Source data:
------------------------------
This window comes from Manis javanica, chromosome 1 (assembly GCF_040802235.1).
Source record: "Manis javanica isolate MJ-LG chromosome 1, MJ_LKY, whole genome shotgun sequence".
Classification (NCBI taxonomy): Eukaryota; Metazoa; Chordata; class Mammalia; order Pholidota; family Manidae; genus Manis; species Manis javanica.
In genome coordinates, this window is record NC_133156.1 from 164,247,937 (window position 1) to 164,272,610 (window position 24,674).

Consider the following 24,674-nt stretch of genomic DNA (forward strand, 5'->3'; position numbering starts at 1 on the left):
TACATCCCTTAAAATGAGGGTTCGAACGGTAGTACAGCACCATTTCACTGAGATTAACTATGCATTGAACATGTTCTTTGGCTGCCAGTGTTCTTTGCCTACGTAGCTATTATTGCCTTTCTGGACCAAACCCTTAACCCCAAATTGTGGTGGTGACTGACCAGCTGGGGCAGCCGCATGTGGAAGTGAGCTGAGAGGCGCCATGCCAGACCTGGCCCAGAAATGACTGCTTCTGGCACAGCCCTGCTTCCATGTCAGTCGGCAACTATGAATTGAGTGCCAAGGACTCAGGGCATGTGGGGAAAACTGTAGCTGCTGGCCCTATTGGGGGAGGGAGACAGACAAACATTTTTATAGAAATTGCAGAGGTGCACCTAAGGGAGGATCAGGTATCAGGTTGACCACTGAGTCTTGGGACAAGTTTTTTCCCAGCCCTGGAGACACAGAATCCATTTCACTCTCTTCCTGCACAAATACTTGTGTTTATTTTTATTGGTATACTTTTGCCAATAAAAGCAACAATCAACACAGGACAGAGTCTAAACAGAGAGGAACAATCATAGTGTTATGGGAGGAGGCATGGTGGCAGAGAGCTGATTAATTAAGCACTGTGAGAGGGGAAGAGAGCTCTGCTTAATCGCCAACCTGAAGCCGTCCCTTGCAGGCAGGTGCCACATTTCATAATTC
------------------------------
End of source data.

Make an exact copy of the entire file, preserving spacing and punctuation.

This window comes from Manis javanica, chromosome 1 (assembly GCF_040802235.1).
Source record: "Manis javanica isolate MJ-LG chromosome 1, MJ_LKY, whole genome shotgun sequence".
Classification (NCBI taxonomy): Eukaryota; Metazoa; Chordata; class Mammalia; order Pholidota; family Manidae; genus Manis; species Manis javanica.
In genome coordinates, this window is record NC_133156.1 from 164,247,937 (window position 1) to 164,272,610 (window position 24,674).

Consider the following 24,674-nt stretch of genomic DNA (forward strand, 5'->3'; position numbering starts at 1 on the left):
TACATCCCTTAAAATGAGGGTTCGAACGGTAGTACAGCACCATTTCACTGAGATTAACTATGCATTGAACATGTTCTTTGGCTGCCAGTGTTCTTTGCCTACGTAGCTATTATTGCCTTTCTGGACCAAACCCTTAACCCCAAATTGTGGTGGTGACTGACCAGCTGGGGCAGCCGCATGTGGAAGTGAGCTGAGAGGCGCCATGCCAGACCTGGCCCAGAAATGACTGCTTCTGGCACAGCCCTGCTTCCATGTCAGTCGGCAACTATGAATTGAGTGCCAAGGACTCAGGGCATGTGGGGAAAACTGTAGCTGCTGGCCCTATTGGGGGAGGGAGACAGACAAACATTTTTATAGAAATTGCAGAGGTGCACCTAAGGGAGGATCAGGTATCAGGTTGACCACTGAGTCTTGGGACAAGTTTTTTCCCAGCCCTGGAGACACAGAATCCATTTCACTCTCTTCCTGCACAAATACTTGTGTTTATTTTTATTGGTATACTTTTGCCAATAAAAGCAACAATCAACACAGGACAGAGTCTAAACAGAGAGGAACAATCATAGTGTTATGGGAGGAGGCATGGTGGCAGAGAGCTGATTAATTAAGCACTGTGAGAGGGGAAGAGAGCTCTGCTTAATCGCCAACCTGAAGCCGTCCCTTGCAGGCAGGTGCCACATTTCATAATTC